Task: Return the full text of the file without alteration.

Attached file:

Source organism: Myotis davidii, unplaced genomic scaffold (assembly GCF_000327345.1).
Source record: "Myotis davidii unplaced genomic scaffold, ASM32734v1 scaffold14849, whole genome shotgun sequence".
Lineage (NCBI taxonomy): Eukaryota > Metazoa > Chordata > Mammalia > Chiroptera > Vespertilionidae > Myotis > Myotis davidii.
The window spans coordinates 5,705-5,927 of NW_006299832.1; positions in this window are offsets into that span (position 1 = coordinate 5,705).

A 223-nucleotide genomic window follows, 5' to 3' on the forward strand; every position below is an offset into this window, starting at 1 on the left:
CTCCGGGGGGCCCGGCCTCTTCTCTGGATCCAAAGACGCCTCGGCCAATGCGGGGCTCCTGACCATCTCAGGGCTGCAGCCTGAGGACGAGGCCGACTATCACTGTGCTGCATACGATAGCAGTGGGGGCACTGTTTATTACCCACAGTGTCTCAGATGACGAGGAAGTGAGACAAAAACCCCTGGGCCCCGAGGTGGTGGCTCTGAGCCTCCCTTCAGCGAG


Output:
Source organism: Myotis davidii, unplaced genomic scaffold (assembly GCF_000327345.1).
Source record: "Myotis davidii unplaced genomic scaffold, ASM32734v1 scaffold14849, whole genome shotgun sequence".
Lineage (NCBI taxonomy): Eukaryota > Metazoa > Chordata > Mammalia > Chiroptera > Vespertilionidae > Myotis > Myotis davidii.
The window spans coordinates 5,705-5,927 of NW_006299832.1; positions in this window are offsets into that span (position 1 = coordinate 5,705).

A 223-nucleotide genomic window follows, 5' to 3' on the forward strand; every position below is an offset into this window, starting at 1 on the left:
CTCCGGGGGGCCCGGCCTCTTCTCTGGATCCAAAGACGCCTCGGCCAATGCGGGGCTCCTGACCATCTCAGGGCTGCAGCCTGAGGACGAGGCCGACTATCACTGTGCTGCATACGATAGCAGTGGGGGCACTGTTTATTACCCACAGTGTCTCAGATGACGAGGAAGTGAGACAAAAACCCCTGGGCCCCGAGGTGGTGGCTCTGAGCCTCCCTTCAGCGAG